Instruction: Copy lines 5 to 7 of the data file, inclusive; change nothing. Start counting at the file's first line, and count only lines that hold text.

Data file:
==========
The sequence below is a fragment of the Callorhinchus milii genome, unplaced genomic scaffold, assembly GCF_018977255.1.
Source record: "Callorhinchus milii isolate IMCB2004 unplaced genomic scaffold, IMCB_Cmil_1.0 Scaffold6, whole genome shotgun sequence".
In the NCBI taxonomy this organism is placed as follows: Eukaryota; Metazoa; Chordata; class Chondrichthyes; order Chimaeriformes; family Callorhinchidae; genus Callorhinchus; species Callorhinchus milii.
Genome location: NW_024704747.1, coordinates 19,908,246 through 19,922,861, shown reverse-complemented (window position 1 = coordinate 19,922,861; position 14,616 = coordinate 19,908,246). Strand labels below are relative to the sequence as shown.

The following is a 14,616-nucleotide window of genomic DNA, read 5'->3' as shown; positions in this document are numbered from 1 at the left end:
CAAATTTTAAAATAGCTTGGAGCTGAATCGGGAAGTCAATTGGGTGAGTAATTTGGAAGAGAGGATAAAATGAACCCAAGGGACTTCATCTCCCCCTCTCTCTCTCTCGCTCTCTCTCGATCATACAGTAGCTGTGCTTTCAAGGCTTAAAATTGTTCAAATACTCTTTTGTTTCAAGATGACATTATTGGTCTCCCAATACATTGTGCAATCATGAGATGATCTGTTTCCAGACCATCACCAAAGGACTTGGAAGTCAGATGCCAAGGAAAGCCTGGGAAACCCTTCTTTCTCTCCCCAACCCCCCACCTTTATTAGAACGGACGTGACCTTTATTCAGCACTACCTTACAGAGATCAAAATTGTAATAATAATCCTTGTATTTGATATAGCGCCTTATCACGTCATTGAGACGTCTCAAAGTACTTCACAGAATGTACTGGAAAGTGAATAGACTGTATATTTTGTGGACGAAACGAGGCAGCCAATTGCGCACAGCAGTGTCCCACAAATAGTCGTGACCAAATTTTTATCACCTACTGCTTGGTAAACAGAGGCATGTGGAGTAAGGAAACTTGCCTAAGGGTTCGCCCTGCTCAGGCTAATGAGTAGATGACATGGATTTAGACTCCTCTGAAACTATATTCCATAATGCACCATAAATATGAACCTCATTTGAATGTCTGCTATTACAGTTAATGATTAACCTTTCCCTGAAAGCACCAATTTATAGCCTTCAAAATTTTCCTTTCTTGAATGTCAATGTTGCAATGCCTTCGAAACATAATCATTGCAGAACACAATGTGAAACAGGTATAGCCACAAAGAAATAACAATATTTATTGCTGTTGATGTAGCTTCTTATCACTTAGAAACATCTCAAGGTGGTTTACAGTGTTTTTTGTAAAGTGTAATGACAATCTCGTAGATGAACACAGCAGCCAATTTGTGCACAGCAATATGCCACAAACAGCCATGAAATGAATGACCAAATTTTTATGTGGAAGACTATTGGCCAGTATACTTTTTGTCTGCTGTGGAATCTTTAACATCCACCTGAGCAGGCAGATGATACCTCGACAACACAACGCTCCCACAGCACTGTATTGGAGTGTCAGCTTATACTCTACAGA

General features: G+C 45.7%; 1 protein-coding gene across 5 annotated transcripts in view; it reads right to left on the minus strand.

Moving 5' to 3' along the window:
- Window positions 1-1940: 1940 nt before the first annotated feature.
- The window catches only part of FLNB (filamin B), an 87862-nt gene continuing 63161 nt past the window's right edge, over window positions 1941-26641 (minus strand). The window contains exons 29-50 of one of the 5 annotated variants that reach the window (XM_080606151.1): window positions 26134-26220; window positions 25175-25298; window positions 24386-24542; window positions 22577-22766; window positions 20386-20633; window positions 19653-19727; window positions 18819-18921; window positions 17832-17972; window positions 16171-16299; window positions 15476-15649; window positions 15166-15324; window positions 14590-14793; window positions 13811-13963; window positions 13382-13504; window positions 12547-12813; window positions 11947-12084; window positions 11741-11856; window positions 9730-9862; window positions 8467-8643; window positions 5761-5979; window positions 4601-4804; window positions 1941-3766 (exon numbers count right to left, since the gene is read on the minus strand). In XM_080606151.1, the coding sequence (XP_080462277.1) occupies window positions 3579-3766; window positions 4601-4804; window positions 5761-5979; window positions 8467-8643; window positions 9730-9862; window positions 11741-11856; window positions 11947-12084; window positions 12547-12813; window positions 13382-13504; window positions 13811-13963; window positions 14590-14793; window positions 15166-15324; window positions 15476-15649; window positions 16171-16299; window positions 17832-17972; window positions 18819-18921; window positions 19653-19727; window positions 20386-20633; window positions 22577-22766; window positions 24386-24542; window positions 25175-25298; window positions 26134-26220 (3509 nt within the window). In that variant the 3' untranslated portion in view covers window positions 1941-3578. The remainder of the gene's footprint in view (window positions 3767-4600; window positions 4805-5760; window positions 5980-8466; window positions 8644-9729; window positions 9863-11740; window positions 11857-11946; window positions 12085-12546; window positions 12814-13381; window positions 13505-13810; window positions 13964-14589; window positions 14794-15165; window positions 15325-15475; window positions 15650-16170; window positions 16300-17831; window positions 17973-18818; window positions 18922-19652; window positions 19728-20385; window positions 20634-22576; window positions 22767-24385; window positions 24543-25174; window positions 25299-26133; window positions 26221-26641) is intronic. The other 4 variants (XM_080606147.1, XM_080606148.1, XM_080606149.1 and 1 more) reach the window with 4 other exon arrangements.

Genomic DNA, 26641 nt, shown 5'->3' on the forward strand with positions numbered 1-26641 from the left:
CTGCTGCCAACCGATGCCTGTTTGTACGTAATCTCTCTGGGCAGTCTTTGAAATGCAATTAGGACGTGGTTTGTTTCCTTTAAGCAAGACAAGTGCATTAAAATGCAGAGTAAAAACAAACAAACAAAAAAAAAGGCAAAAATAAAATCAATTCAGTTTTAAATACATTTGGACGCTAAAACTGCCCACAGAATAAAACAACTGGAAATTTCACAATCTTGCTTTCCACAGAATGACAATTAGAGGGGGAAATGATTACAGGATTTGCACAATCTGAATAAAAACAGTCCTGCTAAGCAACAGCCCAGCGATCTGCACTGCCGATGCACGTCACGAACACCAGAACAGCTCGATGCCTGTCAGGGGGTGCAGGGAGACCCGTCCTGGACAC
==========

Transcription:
The following is a 14,616-nucleotide window of genomic DNA, read 5'->3' as shown; positions in this document are numbered from 1 at the left end:
CAAATTTTAAAATAGCTTGGAGCTGAATCGGGAAGTCAATTGGGTGAGTAATTTGGAAGAGAGGATAAAATGAACCCAAGGGACTTCATCTCCCCCTCTCTCTCTCTCGCTCTCTCTCGATCATACAGTAGCTGTGCTTTCAAGGCTTAAAATTGTTCAAATACTCTTTTGTTTCAAGATGACATTATTGGTCTCCCAATACATTGTGCAATCATGAGATGATCTGTTTCCAGACCATCACCAAAGGACTTGGAAGTCAGATGCCAAGGAAAGCCTGGGAAACCCTTCTTTCTCTCCCCAACCCCCCACCTTTATTAGAACGGACGTGACCTTTATTCAGCACTACCTTACAGAGATCAAAATTGTAATAATAATCCTTGTATTTGATATAGCGCCTTATCACGTCATTGAGACGTCTCAAAGTACTTCACAGAATGTACTGGAAAGTGAATAGACTGTATATTTTGTGGACGAAACGAGGCAGCCAATTGCGCACAGCAGTGTCCCACAAATAGTCGTGACCAAATTTTTATCACCTACTGCTTGGTAAACAGAGGCATGTGGAGTAAGGAAACTTGCCTAAGGGTTCGCCCTGCTCAGGCTAATGAGTAGATGACATGGATTTAGACTCCTCTGAAACTATATTCCATAATGCACCATAAATATGAACCTCATTTGAATGTCTGCTATTACAGTTAATGATTAACCTTTCCCTGAAAGCACCAATTTATAGCCTTCAAAATTTTCCTTTCTTGAATGTCAATGTTGCAATGCCTTCGAAACATAATCATTGCAGAACACAATGTGAAACAGGTATAGCCACAAAGAAATAACAATATTTATTGCTGTTGATGTAGCTTCTTATCACTTAGAAACATCTCAAGGTGGTTTACAGTGTTTTTTGTAAAGTGTAATGACAATCTCGTAGATGAACACAGCAGCCAATTTGTGCACAGCAATATGCCACAAACAGCCATGAAATGAATGACCAAATTTTTATGTGGAAGACTATTGGCCAGTATACTTTTTGTCTGCTGTGGAATCTTTAACATCCACCTGAGCAGGCAGATGATACCTCGACAACACAACGCTCCCACAGCACTGTATTGGAGTGTCAGCTTATACTCTACAGA

General features: G+C 45.7%; 1 protein-coding gene across 5 annotated transcripts in view; it reads right to left on the minus strand.